This is a question that has been on many minds over the last few years as e-commerce – and now COVID-19 – brought thousands of retail stores to their knees. And it is not just your local stores that have been affected. Macy’s has announced the looming closure of 100 of its 650 stores while JCPenney plans to close shop in 138 locations. Now, factor in the small and medium-sized stores that have gone down in the past year and it would be hard to not be apprehensive about the future.
What Does This Mean for the Lighting Industry?
Lighting manufacturers, many of whom depend on retail stores to move their products, are obviously concerned about the industry’s decline. But as Phil O’Donnell, Cooledge HQ’s senior VP of global sales says, only creativity can guarantee survival. “The (lighting manufacturers) that will succeed are going to de-emphasize the products that go into slowing markets and will find new opportunities for things they can do,” he says.
It is, however, not all doom and gloom. The demand for lighting in certain sectors of retail such as high-end malls and grocery stores remains higher than ever. These sectors are surprisingly still thriving despite the far-reaching social changes.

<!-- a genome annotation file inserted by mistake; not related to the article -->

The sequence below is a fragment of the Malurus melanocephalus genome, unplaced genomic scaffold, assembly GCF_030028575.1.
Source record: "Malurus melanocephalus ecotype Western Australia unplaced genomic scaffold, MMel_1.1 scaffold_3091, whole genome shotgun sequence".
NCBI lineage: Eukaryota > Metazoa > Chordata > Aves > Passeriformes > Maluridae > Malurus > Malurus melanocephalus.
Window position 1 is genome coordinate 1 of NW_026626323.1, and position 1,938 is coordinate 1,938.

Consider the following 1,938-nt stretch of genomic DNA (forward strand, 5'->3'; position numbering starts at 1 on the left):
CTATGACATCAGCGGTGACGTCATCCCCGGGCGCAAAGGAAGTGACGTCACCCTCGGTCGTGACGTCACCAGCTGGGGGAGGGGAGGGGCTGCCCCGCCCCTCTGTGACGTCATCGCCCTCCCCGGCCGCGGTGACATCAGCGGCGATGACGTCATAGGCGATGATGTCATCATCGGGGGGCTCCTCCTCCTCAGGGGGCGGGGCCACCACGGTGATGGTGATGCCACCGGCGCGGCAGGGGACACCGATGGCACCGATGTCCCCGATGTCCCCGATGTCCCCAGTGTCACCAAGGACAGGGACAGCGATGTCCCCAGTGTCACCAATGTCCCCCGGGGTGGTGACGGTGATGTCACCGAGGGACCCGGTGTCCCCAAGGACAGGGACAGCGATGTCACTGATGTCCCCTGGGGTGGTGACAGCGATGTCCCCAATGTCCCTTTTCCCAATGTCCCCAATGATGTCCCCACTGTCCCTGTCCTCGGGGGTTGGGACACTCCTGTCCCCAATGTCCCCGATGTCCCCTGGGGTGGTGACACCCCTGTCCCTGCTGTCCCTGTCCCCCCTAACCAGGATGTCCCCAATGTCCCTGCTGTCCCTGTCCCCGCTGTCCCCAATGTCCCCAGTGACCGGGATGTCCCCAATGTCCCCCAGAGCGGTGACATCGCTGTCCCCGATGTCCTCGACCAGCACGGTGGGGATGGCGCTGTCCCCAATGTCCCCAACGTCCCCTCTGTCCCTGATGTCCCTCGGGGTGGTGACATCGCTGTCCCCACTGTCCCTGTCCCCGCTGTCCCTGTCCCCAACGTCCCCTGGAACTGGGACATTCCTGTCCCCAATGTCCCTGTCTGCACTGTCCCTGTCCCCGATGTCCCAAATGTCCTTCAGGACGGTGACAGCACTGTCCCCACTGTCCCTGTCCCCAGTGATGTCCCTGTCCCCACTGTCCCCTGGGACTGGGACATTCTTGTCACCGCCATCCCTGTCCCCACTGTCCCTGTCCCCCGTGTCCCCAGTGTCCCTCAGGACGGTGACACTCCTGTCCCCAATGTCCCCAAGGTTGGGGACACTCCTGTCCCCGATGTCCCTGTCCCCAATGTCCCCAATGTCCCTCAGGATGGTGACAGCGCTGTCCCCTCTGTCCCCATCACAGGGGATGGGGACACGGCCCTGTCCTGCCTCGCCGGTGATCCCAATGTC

“There will be less retail space, but chain stores and shopping mall tenants are, for the most part, not the type of clients who are installing high-end lighting systems. And while there’s this battle between e-commerce and brick-and-mortar, there are always people who want that physical shopping experience,” O’Donnell says.
Innovation is Key
To remain competitive in a fast-evolving marketplace, manufacturers and designers will need to get creative in their product presentations and leverage the reach of social media platforms like Facebook. To paraphrase Caprice Johnson, Coordinator of Marketing at Focus, the next era of lighting will be about creating “moments that people want to share online for social currency.” The smart brands will of course, subtly integrate some brand and product placement into the design of the said moments.